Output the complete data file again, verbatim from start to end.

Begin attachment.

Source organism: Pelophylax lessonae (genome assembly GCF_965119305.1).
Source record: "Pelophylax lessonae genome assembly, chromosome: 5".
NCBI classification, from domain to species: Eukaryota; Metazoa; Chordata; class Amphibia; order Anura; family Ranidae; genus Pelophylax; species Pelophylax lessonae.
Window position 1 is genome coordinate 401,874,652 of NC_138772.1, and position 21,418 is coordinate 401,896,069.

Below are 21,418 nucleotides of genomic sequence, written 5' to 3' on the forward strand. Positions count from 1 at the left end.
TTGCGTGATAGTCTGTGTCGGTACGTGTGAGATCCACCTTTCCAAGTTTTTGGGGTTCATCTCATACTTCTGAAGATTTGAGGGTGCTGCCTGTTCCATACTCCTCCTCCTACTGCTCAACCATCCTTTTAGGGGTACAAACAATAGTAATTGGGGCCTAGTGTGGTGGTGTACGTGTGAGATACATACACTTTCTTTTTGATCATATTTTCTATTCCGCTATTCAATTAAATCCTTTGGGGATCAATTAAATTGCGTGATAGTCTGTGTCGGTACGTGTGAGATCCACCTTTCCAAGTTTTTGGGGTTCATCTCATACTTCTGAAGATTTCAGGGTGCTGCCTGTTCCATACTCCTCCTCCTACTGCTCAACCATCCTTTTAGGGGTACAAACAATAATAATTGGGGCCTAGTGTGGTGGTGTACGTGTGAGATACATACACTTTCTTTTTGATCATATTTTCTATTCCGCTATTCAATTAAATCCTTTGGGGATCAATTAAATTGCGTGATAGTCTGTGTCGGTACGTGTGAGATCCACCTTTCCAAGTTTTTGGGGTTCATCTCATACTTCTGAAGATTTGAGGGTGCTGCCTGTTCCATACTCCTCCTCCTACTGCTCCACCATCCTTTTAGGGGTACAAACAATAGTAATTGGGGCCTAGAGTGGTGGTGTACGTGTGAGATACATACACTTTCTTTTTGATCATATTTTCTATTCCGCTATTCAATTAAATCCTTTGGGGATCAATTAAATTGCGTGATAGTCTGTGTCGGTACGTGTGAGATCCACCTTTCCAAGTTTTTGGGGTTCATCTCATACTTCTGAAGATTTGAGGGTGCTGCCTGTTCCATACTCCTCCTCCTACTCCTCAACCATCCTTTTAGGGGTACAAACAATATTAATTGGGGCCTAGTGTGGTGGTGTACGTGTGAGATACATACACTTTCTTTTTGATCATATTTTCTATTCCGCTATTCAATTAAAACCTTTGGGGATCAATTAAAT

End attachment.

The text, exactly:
Source organism: Pelophylax lessonae (genome assembly GCF_965119305.1).
Source record: "Pelophylax lessonae genome assembly, chromosome: 5".
NCBI classification, from domain to species: Eukaryota; Metazoa; Chordata; class Amphibia; order Anura; family Ranidae; genus Pelophylax; species Pelophylax lessonae.
Window position 1 is genome coordinate 401,874,652 of NC_138772.1, and position 21,418 is coordinate 401,896,069.

Below are 21,418 nucleotides of genomic sequence, written 5' to 3' on the forward strand. Positions count from 1 at the left end.
TTGCGTGATAGTCTGTGTCGGTACGTGTGAGATCCACCTTTCCAAGTTTTTGGGGTTCATCTCATACTTCTGAAGATTTGAGGGTGCTGCCTGTTCCATACTCCTCCTCCTACTGCTCAACCATCCTTTTAGGGGTACAAACAATAGTAATTGGGGCCTAGTGTGGTGGTGTACGTGTGAGATACATACACTTTCTTTTTGATCATATTTTCTATTCCGCTATTCAATTAAATCCTTTGGGGATCAATTAAATTGCGTGATAGTCTGTGTCGGTACGTGTGAGATCCACCTTTCCAAGTTTTTGGGGTTCATCTCATACTTCTGAAGATTTCAGGGTGCTGCCTGTTCCATACTCCTCCTCCTACTGCTCAACCATCCTTTTAGGGGTACAAACAATAATAATTGGGGCCTAGTGTGGTGGTGTACGTGTGAGATACATACACTTTCTTTTTGATCATATTTTCTATTCCGCTATTCAATTAAATCCTTTGGGGATCAATTAAATTGCGTGATAGTCTGTGTCGGTACGTGTGAGATCCACCTTTCCAAGTTTTTGGGGTTCATCTCATACTTCTGAAGATTTGAGGGTGCTGCCTGTTCCATACTCCTCCTCCTACTGCTCCACCATCCTTTTAGGGGTACAAACAATAGTAATTGGGGCCTAGAGTGGTGGTGTACGTGTGAGATACATACACTTTCTTTTTGATCATATTTTCTATTCCGCTATTCAATTAAATCCTTTGGGGATCAATTAAATTGCGTGATAGTCTGTGTCGGTACGTGTGAGATCCACCTTTCCAAGTTTTTGGGGTTCATCTCATACTTCTGAAGATTTGAGGGTGCTGCCTGTTCCATACTCCTCCTCCTACTCCTCAACCATCCTTTTAGGGGTACAAACAATATTAATTGGGGCCTAGTGTGGTGGTGTACGTGTGAGATACATACACTTTCTTTTTGATCATATTTTCTATTCCGCTATTCAATTAAAACCTTTGGGGATCAATTAAAT